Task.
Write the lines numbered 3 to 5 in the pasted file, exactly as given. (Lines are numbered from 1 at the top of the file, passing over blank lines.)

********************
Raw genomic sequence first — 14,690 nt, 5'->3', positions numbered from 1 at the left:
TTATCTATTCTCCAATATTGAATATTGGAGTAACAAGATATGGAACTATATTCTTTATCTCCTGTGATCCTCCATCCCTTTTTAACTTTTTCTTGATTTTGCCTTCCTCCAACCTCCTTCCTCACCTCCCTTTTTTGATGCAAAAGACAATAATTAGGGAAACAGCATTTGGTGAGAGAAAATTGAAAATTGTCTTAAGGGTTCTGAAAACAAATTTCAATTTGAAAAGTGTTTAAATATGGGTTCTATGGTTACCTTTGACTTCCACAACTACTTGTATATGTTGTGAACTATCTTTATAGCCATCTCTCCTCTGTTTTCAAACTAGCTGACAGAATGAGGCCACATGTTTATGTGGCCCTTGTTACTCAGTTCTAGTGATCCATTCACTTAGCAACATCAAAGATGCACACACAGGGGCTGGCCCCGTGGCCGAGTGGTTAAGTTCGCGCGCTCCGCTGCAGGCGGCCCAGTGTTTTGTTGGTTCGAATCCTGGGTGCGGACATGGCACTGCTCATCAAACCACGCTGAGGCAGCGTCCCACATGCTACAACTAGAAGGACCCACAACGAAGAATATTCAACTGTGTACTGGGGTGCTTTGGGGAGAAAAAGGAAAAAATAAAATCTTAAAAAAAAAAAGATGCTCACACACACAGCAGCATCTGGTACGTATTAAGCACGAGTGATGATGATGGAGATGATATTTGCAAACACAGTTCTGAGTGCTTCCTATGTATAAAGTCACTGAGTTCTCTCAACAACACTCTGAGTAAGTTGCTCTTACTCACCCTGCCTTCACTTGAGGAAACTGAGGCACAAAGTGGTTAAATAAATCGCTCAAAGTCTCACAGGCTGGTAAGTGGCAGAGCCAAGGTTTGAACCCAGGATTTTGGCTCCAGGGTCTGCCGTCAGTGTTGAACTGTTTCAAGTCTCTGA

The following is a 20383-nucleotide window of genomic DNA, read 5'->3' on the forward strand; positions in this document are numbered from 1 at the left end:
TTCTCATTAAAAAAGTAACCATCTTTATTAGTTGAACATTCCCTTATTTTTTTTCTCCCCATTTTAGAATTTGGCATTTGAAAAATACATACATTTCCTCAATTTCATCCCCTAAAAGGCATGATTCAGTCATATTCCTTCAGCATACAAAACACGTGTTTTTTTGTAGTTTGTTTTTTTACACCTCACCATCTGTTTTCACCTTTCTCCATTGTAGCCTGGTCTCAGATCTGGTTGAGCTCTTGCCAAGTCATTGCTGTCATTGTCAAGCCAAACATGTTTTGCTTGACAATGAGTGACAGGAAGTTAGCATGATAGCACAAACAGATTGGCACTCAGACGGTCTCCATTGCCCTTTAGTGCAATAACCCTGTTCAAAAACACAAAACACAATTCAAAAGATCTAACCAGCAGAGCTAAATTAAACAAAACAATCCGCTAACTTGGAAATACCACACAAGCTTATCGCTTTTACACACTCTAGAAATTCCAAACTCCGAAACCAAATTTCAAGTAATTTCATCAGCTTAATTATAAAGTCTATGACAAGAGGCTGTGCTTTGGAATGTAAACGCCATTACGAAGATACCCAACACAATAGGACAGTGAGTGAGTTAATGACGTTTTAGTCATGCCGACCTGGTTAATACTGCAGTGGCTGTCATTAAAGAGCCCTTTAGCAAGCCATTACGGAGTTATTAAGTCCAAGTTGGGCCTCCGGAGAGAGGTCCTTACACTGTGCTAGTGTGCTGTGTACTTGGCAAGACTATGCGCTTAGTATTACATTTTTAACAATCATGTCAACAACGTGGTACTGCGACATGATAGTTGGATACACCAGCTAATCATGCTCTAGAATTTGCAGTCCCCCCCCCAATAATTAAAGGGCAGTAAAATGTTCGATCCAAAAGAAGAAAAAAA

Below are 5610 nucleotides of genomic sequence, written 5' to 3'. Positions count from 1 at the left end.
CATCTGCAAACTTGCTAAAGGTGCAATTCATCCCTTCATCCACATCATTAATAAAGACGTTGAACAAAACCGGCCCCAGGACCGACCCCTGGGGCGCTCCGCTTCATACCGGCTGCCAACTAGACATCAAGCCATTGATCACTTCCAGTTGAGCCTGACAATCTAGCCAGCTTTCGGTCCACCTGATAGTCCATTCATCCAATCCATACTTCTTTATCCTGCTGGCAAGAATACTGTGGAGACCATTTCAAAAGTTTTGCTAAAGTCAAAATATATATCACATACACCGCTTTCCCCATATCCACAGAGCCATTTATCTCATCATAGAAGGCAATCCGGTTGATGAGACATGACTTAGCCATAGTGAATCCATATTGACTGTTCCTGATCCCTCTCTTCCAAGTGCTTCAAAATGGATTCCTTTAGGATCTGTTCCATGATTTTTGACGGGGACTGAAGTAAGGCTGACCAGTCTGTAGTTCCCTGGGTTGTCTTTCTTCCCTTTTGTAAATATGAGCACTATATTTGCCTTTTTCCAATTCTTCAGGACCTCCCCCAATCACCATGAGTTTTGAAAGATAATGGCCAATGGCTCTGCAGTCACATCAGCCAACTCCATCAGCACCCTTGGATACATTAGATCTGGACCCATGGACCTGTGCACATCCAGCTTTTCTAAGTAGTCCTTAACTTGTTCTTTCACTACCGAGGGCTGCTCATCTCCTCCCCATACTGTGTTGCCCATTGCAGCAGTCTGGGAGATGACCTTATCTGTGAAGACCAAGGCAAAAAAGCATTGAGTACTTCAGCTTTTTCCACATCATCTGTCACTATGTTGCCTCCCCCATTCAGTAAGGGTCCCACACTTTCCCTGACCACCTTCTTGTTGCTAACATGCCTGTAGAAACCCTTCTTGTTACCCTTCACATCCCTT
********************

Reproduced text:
The following is a 20383-nucleotide window of genomic DNA, read 5'->3' on the forward strand; positions in this document are numbered from 1 at the left end:
TTCTCATTAAAAAAGTAACCATCTTTATTAGTTGAACATTCCCTTATTTTTTTTCTCCCCATTTTAGAATTTGGCATTTGAAAAATACATACATTTCCTCAATTTCATCCCCTAAAAGGCATGATTCAGTCATATTCCTTCAGCATACAAAACACGTGTTTTTTTGTAGTTTGTTTTTTTACACCTCACCATCTGTTTTCACCTTTCTCCATTGTAGCCTGGTCTCAGATCTGGTTGAGCTCTTGCCAAGTCATTGCTGTCATTGTCAAGCCAAACATGTTTTGCTTGACAATGAGTGACAGGAAGTTAGCATGATAGCACAAACAGATTGGCACTCAGACGGTCTCCATTGCCCTTTAGTGCAATAACCCTGTTCAAAAACACAAAACACAATTCAAAAGATCTAACCAGCAGAGCTAAATTAAACAAAACAATCCGCTAACTTGGAAATACCACACAAGCTTATCGCTTTTACACACTCTAGAAATTCCAAACTCCGAAACCAAATTTCAAGTAATTTCATCAGCTTAATTATAAAGTCTATGACAAGAGGCTGTGCTTTGGAATGTAAACGCCATTACGAAGATACCCAACACAATAGGACAGTGAGTGAGTTAATGACGTTTTAGTCATGCCGACCTGGTTAATACTGCAGTGGCTGTCATTAAAGAGCCCTTTAGCAAGCCATTACGGAGTTATTAAGTCCAAGTTGGGCCTCCGGAGAGAGGTCCTTACACTGTGCTAGTGTGCTGTGTACTTGGCAAGACTATGCGCTTAGTATTACATTTTTAACAATCATGTCAACAACGTGGTACTGCGACATGATAGTTGGATACACCAGCTAATCATGCTCTAGAATTTGCAGTCCCCCCCCCAATAATTAAAGGGCAGTAAAATGTTCGATCCAAAAGAAGAAAAAAA

Below are 5610 nucleotides of genomic sequence, written 5' to 3'. Positions count from 1 at the left end.